Just for hobby and research purposes I design an XT compatible machine based on 8086, and now I have to come up with a wait state generator for IO devices that are slow and require additional time to do their own things. For this I need to understand when to activate/deactivate RDY inputs of 8284, which is going to synchronize it to the clock, and assert/deassert READY input of 8086. I am a bit confused, though, about how and when 8284 and 8086 sample their respective RDY and READY signals. 8086 datasheet states that:
RDY is sampled near the end of t2, t3, tW to determine if TW machine states are to be inserted.
So, if I want to insert a wait state, do I need to keep RDY inactive at the end of both t2 AND t3, or is it enough to have it deactivated only at the end of either t2 OR t3?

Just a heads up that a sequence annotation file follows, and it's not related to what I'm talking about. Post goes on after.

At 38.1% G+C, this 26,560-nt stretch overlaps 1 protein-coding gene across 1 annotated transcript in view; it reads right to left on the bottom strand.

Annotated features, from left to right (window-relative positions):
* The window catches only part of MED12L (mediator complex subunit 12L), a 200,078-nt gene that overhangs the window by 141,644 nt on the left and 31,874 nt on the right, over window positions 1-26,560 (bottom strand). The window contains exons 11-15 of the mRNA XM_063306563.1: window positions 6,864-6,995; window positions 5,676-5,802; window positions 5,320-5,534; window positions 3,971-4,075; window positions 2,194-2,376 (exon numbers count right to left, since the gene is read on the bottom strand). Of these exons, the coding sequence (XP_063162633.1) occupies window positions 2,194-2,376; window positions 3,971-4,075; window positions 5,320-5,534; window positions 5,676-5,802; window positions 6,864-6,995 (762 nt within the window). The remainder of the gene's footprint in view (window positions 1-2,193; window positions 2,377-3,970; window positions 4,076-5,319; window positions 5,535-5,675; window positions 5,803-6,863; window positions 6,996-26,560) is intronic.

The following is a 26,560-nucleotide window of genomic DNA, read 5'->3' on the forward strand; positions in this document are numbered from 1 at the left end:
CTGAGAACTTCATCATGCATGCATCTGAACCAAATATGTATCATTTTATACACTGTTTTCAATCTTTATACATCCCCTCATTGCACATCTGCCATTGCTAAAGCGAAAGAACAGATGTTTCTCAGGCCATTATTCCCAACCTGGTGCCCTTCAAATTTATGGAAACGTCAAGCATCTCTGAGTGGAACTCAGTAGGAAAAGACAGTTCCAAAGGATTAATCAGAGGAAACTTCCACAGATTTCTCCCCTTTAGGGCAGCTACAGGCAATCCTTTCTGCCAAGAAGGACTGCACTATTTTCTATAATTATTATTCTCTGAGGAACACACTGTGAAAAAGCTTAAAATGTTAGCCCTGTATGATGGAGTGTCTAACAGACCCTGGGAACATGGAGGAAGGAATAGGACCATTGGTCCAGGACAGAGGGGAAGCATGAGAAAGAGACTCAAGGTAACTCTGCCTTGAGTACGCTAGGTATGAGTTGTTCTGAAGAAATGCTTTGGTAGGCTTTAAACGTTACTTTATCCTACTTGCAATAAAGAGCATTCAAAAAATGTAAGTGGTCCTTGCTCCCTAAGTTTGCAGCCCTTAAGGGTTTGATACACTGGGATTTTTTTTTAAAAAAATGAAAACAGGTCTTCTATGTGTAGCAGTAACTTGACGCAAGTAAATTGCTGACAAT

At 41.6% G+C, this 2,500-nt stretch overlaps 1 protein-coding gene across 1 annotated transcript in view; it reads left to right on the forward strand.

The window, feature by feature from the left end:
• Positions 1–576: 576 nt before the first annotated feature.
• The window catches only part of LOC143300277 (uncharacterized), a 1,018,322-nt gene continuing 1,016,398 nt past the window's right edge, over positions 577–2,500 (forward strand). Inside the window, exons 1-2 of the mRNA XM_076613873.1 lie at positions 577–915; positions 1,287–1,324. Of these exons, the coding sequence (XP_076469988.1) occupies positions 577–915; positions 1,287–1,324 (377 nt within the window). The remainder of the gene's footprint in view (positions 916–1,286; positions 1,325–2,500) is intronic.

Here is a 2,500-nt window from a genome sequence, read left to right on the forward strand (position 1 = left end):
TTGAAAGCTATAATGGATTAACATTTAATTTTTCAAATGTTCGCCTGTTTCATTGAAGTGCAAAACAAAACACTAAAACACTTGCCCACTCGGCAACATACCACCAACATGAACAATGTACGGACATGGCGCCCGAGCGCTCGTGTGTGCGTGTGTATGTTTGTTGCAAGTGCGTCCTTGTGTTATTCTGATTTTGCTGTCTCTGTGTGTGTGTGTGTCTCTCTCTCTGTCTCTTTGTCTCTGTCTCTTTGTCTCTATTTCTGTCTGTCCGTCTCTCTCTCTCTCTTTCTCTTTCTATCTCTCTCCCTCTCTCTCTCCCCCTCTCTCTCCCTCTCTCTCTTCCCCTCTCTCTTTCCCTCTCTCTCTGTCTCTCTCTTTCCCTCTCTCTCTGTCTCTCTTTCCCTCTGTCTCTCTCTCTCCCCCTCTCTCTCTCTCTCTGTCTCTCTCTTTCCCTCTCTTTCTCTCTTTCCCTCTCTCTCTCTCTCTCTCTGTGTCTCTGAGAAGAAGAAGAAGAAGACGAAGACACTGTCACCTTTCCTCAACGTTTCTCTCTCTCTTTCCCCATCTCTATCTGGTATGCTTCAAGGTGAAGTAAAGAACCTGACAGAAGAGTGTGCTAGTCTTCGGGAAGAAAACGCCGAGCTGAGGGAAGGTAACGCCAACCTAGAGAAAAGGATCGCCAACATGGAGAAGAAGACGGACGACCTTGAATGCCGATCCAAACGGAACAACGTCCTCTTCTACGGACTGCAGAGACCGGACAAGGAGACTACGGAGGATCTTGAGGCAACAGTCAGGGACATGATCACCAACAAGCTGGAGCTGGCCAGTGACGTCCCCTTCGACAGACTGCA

The 8086 Family User's Manual, confuses me even more, because when it comes to READY description, it does not mention t3 at all, and on page 4-10 it says:
Another question is about a wait state itself. Per Intel datasheet:
In the event that a “NOT READY” indication is given by the addressed device, “Wait” states (tW) are inserted between t3 and t4. Each inserted wait state is the same duration as a CLK cycle.
Of course, I tend to trust official documentation, but there are some other sources, like this one - http://ece-research.unm.edu/jimp/310/slides/8086_chipset.html which states that t3 becomes a wait state:
READY is sampled at the end of T2.
If low, T3 becomes a wait state.
And then just a few lines lower in the text there is another contradiction:
A wait state (TW) is an extra clock period inserted between T2 and T3 to lengthen the bus cycle.
So, what is a real wait state and when and where is it inserted into a bus cycle?